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North Carolina Senate’s 2-year budget advances through committees, with floor votes next

RALEIGH, N.C. (AP) — A two-year state government budget proposal penned by North Carolina Senate Republicans advanced through several committees on Tuesday with little resistance from Democrats, who remain opposed to a lot of what’s in it.
The budget bill directs how $29.8 billion would be spent during the fiscal year that begins July 1 and $30.9 billion the following year — the same amounts that were agreed to by House Republicans when they passed their budget plan last month.
But the two chambers’ plans differ on line-item expenses, such as salary increases for teachers and state employees and the depth of income tax cuts, as well as on policy decisions not directly related to spending.
Once the Senate budget is approved by the full chamber later this week, House and Senate Republicans will negotiate a final plan to vote on and present to Democratic Gov. Roy Cooper.
Sen. Brent Jackson, a Sampson County Republican and chief budget-writer described the Senate’s passage of a budget as the second leg of a three-leg race toward enacting a spending plan before the next fiscal year begins July 1.
“And we will get there to the end here shortly, we hope, in the next few weeks,” Sampson told the Senate Appropriations Committee, which recommended the Senate plan unveiled on Monday after approving two amendments.
The Senate’s tax-writing and pensions panels also OK’d the budget proposal later Tuesday. The first of two required floor votes is set for Wednesday.
The Senate budget would offer smaller average raises for public school teachers and smaller raises for rank-and-file state employees compared to what the House proposed.
But the Senate plan would offer sizeable raises to the top elected executive branch officials, including next year alone a nearly 20% raise for the governor and 7.5% pay increase for Council of State members.
On taxes, the Senate wants to ratchet down further the individual income tax rate that current state law will reduce over time to 3.99% by 2027. The Senate plan would reach 3.99% in 2025 and lower it further over time to 2.49% in 2030. The House just wants to tweak current law so that the planned rate in 2024 would be slightly lower. House Republicans also want to increase standard deductions.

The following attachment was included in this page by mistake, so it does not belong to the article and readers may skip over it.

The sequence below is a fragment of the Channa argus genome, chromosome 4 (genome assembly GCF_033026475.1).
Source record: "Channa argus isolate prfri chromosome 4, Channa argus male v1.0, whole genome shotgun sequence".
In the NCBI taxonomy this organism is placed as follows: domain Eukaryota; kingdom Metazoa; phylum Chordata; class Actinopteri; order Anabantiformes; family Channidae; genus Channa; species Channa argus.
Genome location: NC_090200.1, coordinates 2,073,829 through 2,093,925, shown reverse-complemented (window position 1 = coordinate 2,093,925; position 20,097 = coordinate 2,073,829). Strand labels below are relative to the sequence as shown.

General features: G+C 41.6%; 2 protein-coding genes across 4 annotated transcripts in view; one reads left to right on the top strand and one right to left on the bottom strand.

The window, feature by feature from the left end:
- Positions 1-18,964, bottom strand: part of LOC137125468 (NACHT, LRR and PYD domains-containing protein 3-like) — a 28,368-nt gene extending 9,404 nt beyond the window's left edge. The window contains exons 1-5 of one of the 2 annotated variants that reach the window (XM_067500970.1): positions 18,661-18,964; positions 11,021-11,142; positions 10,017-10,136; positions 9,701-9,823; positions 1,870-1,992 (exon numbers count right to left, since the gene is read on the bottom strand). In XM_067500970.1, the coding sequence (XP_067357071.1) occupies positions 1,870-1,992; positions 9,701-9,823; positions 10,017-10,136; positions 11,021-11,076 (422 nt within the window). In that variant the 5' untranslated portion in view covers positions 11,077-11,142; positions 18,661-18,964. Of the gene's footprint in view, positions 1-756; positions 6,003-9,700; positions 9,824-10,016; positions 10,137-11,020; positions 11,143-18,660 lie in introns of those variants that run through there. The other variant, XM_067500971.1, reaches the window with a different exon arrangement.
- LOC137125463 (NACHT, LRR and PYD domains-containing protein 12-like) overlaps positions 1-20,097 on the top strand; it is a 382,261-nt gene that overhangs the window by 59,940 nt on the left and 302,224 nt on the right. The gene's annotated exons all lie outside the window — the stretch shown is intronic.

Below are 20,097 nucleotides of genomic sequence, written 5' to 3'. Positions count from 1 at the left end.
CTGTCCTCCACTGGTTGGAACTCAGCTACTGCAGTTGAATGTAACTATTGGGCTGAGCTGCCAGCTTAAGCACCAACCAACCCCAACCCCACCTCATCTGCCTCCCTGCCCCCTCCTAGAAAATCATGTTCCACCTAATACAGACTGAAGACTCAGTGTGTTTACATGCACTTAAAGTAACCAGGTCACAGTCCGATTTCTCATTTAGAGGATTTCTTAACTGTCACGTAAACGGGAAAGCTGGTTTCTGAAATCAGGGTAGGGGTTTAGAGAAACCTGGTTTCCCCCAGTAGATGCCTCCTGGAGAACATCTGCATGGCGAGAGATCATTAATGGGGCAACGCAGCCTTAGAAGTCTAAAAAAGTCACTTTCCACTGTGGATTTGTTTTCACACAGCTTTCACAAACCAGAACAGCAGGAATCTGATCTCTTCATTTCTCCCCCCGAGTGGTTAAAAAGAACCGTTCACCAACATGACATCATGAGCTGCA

Both chambers would set aside billions of dollars for reserves, construction projects and local infrastructure grants.
The Senate proposal also makes a big splash by setting aside $1.425 billion for a proposed endowment operated by the nonprofit organization called “NCInnovation” that would seek to turn research produced at University of North Carolina System campuses into commercial successes, particularly in rural areas.
Legislators have leeway with spending, tax cuts and reserves thanks in part to an estimated $3.1 billion in revenue overcollections this fiscal year.
Senate Democrats questioned some policy and spending provisions in Tuesday’s committee meetings but didn’t offer amendments.
Cooper, who would be asked to sign a final budget bill into law, criticized earlier this week the Senate’s proposed teacher raises as “pitiful” and a large expansion of the state’s program to give taxpayer dollars to families for K-12 students to attend private schools “disastrous.”
With Republicans now holding veto-proof seat majorities, Cooper has less leverage than during the previous four years to influence the ultimate state budget.
And there’s a requirement in a separate Medicaid expansion law that Cooper signed with great fanfare in March that the new health care coverage can’t occur unless a budget is enacted. That may force him to accept spending and policies he dislikes to ensure a budget is approved.

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